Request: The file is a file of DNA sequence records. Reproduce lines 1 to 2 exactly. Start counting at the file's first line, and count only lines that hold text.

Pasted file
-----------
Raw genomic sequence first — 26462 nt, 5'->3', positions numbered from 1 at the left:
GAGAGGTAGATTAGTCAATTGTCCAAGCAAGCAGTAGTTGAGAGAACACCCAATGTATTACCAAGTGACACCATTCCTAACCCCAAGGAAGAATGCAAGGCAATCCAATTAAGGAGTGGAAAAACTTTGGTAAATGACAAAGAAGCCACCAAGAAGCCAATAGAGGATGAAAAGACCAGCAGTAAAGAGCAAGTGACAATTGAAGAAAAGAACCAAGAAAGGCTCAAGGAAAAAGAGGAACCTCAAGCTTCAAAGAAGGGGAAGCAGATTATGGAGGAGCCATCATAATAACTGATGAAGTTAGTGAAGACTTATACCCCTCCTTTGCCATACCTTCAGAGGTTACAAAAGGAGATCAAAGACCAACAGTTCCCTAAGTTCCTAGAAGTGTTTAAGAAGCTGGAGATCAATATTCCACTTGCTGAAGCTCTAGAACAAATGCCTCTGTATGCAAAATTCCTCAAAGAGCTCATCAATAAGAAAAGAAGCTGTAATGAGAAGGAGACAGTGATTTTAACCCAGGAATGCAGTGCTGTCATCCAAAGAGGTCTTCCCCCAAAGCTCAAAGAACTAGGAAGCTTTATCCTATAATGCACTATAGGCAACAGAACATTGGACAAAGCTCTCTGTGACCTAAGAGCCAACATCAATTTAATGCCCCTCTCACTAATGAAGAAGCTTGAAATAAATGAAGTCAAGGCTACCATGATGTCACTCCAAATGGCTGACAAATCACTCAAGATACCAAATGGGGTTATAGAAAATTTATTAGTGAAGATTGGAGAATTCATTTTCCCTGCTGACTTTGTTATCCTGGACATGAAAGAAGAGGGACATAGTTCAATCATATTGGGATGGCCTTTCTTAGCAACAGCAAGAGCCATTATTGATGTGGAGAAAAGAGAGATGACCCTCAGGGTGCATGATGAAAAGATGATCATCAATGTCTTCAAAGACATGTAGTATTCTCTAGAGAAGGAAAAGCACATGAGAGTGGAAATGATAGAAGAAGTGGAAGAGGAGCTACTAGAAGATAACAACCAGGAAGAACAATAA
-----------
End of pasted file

Raw genomic sequence first — 26462 nt, 5'->3', positions numbered from 1 at the left:
GAGAGGTAGATTAGTCAATTGTCCAAGCAAGCAGTAGTTGAGAGAACACCCAATGTATTACCAAGTGACACCATTCCTAACCCCAAGGAAGAATGCAAGGCAATCCAATTAAGGAGTGGAAAAACTTTGGTAAATGACAAAGAAGCCACCAAGAAGCCAATAGAGGATGAAAAGACCAGCAGTAAAGAGCAAGTGACAATTGAAGAAAAGAACCAAGAAAGGCTCAAGGAAAAAGAGGAACCTCAAGCTTCAAAGAAGGGGAAGCAGATTATGGAGGAGCCATCATAATAACTGATGAAGTTAGTGAAGACTTATACCCCTCCTTTGCCATACCTTCAGAGGTTACAAAAGGAGATCAAAGACCAACAGTTCCCTAAGTTCCTAGAAGTGTTTAAGAAGCTGGAGATCAATATTCCACTTGCTGAAGCTCTAGAACAAATGCCTCTGTATGCAAAATTCCTCAAAGAGCTCATCAATAAGAAAAGAAGCTGTAATGAGAAGGAGACAGTGATTTTAACCCAGGAATGCAGTGCTGTCATCCAAAGAGGTCTTCCCCCAAAGCTCAAAGAACTAGGAAGCTTTATCCTATAATGCACTATAGGCAACAGAACATTGGACAAAGCTCTCTGTGACCTAAGAGCCAACATCAATTTAATGCCCCTCTCACTAATGAAGAAGCTTGAAATAAATGAAGTCAAGGCTACCATGATGTCACTCCAAATGGCTGACAAATCACTCAAGATACCAAATGGGGTTATAGAAAATTTATTAGTGAAGATTGGAGAATTCATTTTCCCTGCTGACTTTGTTATCCTGGACATGAAAGAAGAGGGACATAGTTCAATCATATTGGGATGGCCTTTCTTAGCAACAGCAAGAGCCATTATTGATGTGGAGAAAAGAGAGATGACCCTCAGGGTGCATGATGAAAAGATGATCATCAATGTCTTCAAAGACATGTAGTATTCTCTAGAGAAGGAAAAGCACATGAGAGTGGAAATGATAGAAGAAGTGGAAGAGGAGCTACTAGAAGATAACAACCAGGAAGAACAATAA